In each of the four metagenomic samples, around 80 percent to 88 percent of the sequence data contributed to a contiguous read, with reads in each of the samples averaging between 400 bases and 430 bases apiece.
While he conceded that a couple hundred extra bases per read may seem like a modest improvement for some, Schuster argued that these extended reads can confer a big advantage for some experiments.
For instance, a 250 base pair jump in read lengths "allows us to really take complex metagenomes and sequence them to saturation with long reads," according to Schuster.
"This old mantra that you will never be able to sequence all of the molecules in the mixture of a metagenome — I think we are challenging that view," he said.
In the most complex metagenomic samples that they've evaluated so far, for example, the researchers have been getting up to around 80 percent coverage of the genomes of the most frequent organisms in that sample, which typically contribute some 3 percent of the overall sequence data.
And the two lanes of HiSeq 2500 data appears to have been enough to see about 95 percent of all molecules in the metagenomic mixtures tested at least twice, according to Schuster.
Moreover, he explained that the sets of taxa identified in wastewater samples sequenced with the Illumina contiguous read method were similar to those found with longer but pricier Roche 454 reads — which Schuster called a "huge accomplishment" for Illumina.
"If it is for metagenomic analysis, where you have many individual reads and you want to taxonomically identify where they might be coming from, I think that the HiSeq has made major inroads toward being similarly useful [compared to the 454]," he said.
Such similarities are even more impressive given the difference in price for the data. In the case of the wastewater samples described at AGBT, Schuster and his team estimated that the information gleaned from around $5,000 worth of contiguous HiSeq 2500 reads would require an investment of around $770,000 on the Roche 454 XL+ platform.
The reagent costs for constructing the overlapping libraries come in at an estimated $175 per sample, Drautz noted, though that does not include the time and labor needed for the time-consuming method.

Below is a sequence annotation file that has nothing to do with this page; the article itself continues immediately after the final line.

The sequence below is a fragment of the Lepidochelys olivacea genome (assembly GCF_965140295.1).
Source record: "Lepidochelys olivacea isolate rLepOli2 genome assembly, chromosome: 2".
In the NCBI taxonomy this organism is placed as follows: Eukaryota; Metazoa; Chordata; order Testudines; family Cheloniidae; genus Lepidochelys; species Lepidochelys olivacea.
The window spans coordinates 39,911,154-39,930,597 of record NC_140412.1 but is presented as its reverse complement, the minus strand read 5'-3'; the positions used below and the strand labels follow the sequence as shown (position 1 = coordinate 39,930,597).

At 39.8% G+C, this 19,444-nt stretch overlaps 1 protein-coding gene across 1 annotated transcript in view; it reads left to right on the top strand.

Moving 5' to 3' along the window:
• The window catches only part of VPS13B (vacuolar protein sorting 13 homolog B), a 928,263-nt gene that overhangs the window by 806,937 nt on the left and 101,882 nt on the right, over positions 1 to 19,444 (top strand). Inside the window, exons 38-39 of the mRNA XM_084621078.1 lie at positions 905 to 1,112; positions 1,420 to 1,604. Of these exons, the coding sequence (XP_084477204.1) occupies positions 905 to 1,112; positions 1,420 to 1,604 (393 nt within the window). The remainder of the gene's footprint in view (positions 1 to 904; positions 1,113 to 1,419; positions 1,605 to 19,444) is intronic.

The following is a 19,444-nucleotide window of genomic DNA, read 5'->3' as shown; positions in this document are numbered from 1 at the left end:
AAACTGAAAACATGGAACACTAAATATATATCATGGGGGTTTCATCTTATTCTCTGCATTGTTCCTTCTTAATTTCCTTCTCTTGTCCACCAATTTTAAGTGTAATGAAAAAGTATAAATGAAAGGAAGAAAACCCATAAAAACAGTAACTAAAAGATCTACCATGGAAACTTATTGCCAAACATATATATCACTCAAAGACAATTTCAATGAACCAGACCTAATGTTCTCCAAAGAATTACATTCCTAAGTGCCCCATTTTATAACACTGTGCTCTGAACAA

Given that price difference, Schuster argued, "you might be inclined to forgive Illumina if they miss one or another taxon" in a metagenomic sample.
Still, he emphasized that his team sees an added benefit in having the long 454 reads when putting together new genome assemblies, since the Illumina and Roche 454 have distinct error models and because 454 reads are apt to cover parts of the genome assembly missed using Illumina reads alone.
"The two methods, despite the very different cost structure, are perfectly complementing one another," Schuster said.
In particular, he noted that longer, contiguous Illumina reads show promise for complementing Roche 454 reads in genomes assembled with the Roche 454 Newbler assembler.
"Our contiguous Illumina reads are reads that are very much what Newbler wants to see," Schuster said. "And now we're working with 454 on new versions of Newbler that are perfect for combining the 454 data and the Illumina data in a single assembly step."
For more general analyses of the contiguous read data, he and his colleagues are currently using a bioinformatics pipeline developed in house, though Schuster said he's keen to see whether Illumina would be interested in tacking on a step for dealing with contiguous read data as part of its standard output pipeline.
He is also optimistic that the availability of a variety of longer read methods will spur interest in the development of new tools for analyzing metagenomic data in general since it's currently "a wide open field for coming up with assembly tools that would particularly assess the needs of metagenomes."
In addition to metagenomic sequencing and genome assembly, Schuster noted that the contiguous Illumina reads may hold promise for future studies of host-adapted genomes, an area in which his group has been interested in for some time.
The ability to generate longer Illumina reads in that context is expected to be especially beneficial for aligning and analyzing reads from host-adapted organisms assessed through ultra-deep sequencing on host samples, Schuster noted.
Finally, beyond applications for the overlapping library-based method as it stands today, Schuster sees potential for combining the scheme with something like the long DNA fragment-based method that Moleculo has developed for extending Illumina reads (IS 01/15/2013).
For instance, he argued that the availability of longer contiguous reads might be beneficial for putting pieces of each 10 kilobase fragment together using Moleculo's approach, particularly when fragments contain repeats or other tricky to assembly sequences.
Schuster and his colleagues have submitted a paper outlining the use of the Illumina long read method for characterizing metagenomic samples. They also plan to publish more details on the library construction methodology used to create the overlapping libraries needed to get the longer-than-usual Illumina reads.
"We are in the process of writing up our initial findings and we will also describe how we're currently doing those libraries," he said.